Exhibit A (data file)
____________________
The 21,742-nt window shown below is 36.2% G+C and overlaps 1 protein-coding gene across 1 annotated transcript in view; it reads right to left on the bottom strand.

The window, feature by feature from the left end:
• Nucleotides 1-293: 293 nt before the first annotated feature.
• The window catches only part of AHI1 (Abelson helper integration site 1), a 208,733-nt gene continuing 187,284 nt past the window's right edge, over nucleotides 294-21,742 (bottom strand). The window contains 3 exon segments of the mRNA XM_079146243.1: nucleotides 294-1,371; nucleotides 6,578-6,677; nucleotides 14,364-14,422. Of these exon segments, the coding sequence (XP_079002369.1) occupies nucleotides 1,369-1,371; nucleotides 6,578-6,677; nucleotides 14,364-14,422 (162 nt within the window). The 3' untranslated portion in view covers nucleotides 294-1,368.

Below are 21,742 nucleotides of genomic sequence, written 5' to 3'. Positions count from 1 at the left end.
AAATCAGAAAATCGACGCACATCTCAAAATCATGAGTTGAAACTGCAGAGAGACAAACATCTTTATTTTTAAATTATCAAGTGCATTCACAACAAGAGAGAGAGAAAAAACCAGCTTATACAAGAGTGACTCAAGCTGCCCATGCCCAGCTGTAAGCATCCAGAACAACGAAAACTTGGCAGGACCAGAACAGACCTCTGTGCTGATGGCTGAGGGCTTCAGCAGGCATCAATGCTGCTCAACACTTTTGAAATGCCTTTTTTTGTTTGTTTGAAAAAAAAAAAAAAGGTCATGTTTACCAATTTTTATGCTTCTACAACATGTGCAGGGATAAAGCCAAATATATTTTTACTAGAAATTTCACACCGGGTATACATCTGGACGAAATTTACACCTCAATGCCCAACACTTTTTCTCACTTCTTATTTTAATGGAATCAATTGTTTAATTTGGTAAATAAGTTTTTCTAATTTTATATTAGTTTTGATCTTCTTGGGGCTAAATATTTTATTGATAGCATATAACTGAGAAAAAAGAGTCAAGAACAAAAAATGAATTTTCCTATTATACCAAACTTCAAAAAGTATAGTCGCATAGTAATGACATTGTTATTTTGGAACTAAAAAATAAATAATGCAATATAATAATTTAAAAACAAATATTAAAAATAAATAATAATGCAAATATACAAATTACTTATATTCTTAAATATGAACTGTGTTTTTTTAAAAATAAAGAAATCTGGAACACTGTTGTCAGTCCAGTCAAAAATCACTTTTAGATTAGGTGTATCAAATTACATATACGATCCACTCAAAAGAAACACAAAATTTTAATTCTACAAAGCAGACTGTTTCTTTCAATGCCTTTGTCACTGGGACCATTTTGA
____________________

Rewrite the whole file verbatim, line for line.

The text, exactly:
The 21,742-nt window shown below is 36.2% G+C and overlaps 1 protein-coding gene across 1 annotated transcript in view; it reads right to left on the bottom strand.

The window, feature by feature from the left end:
• Nucleotides 1-293: 293 nt before the first annotated feature.
• The window catches only part of AHI1 (Abelson helper integration site 1), a 208,733-nt gene continuing 187,284 nt past the window's right edge, over nucleotides 294-21,742 (bottom strand). The window contains 3 exon segments of the mRNA XM_079146243.1: nucleotides 294-1,371; nucleotides 6,578-6,677; nucleotides 14,364-14,422. Of these exon segments, the coding sequence (XP_079002369.1) occupies nucleotides 1,369-1,371; nucleotides 6,578-6,677; nucleotides 14,364-14,422 (162 nt within the window). The 3' untranslated portion in view covers nucleotides 294-1,368.

Below are 21,742 nucleotides of genomic sequence, written 5' to 3'. Positions count from 1 at the left end.
AAATCAGAAAATCGACGCACATCTCAAAATCATGAGTTGAAACTGCAGAGAGACAAACATCTTTATTTTTAAATTATCAAGTGCATTCACAACAAGAGAGAGAGAAAAAACCAGCTTATACAAGAGTGACTCAAGCTGCCCATGCCCAGCTGTAAGCATCCAGAACAACGAAAACTTGGCAGGACCAGAACAGACCTCTGTGCTGATGGCTGAGGGCTTCAGCAGGCATCAATGCTGCTCAACACTTTTGAAATGCCTTTTTTTGTTTGTTTGAAAAAAAAAAAAAAGGTCATGTTTACCAATTTTTATGCTTCTACAACATGTGCAGGGATAAAGCCAAATATATTTTTACTAGAAATTTCACACCGGGTATACATCTGGACGAAATTTACACCTCAATGCCCAACACTTTTTCTCACTTCTTATTTTAATGGAATCAATTGTTTAATTTGGTAAATAAGTTTTTCTAATTTTATATTAGTTTTGATCTTCTTGGGGCTAAATATTTTATTGATAGCATATAACTGAGAAAAAAGAGTCAAGAACAAAAAATGAATTTTCCTATTATACCAAACTTCAAAAAGTATAGTCGCATAGTAATGACATTGTTATTTTGGAACTAAAAAATAAATAATGCAATATAATAATTTAAAAACAAATATTAAAAATAAATAATAATGCAAATATACAAATTACTTATATTCTTAAATATGAACTGTGTTTTTTTAAAAATAAAGAAATCTGGAACACTGTTGTCAGTCCAGTCAAAAATCACTTTTAGATTAGGTGTATCAAATTACATATACGATCCACTCAAAAGAAACACAAAATTTTAATTCTACAAAGCAGACTGTTTCTTTCAATGCCTTTGTCACTGGGACCATTTTGA